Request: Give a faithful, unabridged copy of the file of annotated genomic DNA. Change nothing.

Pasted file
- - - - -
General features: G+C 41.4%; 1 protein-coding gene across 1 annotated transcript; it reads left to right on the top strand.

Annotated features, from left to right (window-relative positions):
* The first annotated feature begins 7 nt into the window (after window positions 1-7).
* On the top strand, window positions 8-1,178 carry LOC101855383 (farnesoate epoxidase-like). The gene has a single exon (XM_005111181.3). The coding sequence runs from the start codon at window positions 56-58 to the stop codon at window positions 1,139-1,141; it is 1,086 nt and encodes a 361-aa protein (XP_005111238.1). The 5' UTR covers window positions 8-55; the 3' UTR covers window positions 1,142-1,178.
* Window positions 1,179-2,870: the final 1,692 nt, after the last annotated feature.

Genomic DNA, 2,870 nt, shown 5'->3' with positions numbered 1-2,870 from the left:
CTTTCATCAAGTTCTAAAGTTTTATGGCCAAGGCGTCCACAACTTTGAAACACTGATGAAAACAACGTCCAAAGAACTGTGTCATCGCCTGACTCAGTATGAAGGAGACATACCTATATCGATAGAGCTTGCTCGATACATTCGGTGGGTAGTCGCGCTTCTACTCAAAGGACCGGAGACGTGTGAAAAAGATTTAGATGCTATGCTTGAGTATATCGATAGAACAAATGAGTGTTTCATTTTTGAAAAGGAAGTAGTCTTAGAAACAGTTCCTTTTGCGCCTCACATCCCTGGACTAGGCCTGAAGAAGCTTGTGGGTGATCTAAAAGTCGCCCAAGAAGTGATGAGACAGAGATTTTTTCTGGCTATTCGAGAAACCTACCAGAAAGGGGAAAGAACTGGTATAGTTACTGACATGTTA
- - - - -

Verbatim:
General features: G+C 41.4%; 1 protein-coding gene across 1 annotated transcript; it reads left to right on the top strand.

Annotated features, from left to right (window-relative positions):
* The first annotated feature begins 7 nt into the window (after window positions 1-7).
* On the top strand, window positions 8-1,178 carry LOC101855383 (farnesoate epoxidase-like). The gene has a single exon (XM_005111181.3). The coding sequence runs from the start codon at window positions 56-58 to the stop codon at window positions 1,139-1,141; it is 1,086 nt and encodes a 361-aa protein (XP_005111238.1). The 5' UTR covers window positions 8-55; the 3' UTR covers window positions 1,142-1,178.
* Window positions 1,179-2,870: the final 1,692 nt, after the last annotated feature.

Genomic DNA, 2,870 nt, shown 5'->3' with positions numbered 1-2,870 from the left:
CTTTCATCAAGTTCTAAAGTTTTATGGCCAAGGCGTCCACAACTTTGAAACACTGATGAAAACAACGTCCAAAGAACTGTGTCATCGCCTGACTCAGTATGAAGGAGACATACCTATATCGATAGAGCTTGCTCGATACATTCGGTGGGTAGTCGCGCTTCTACTCAAAGGACCGGAGACGTGTGAAAAAGATTTAGATGCTATGCTTGAGTATATCGATAGAACAAATGAGTGTTTCATTTTTGAAAAGGAAGTAGTCTTAGAAACAGTTCCTTTTGCGCCTCACATCCCTGGACTAGGCCTGAAGAAGCTTGTGGGTGATCTAAAAGTCGCCCAAGAAGTGATGAGACAGAGATTTTTTCTGGCTATTCGAGAAACCTACCAGAAAGGGGAAAGAACTGGTATAGTTACTGACATGTTA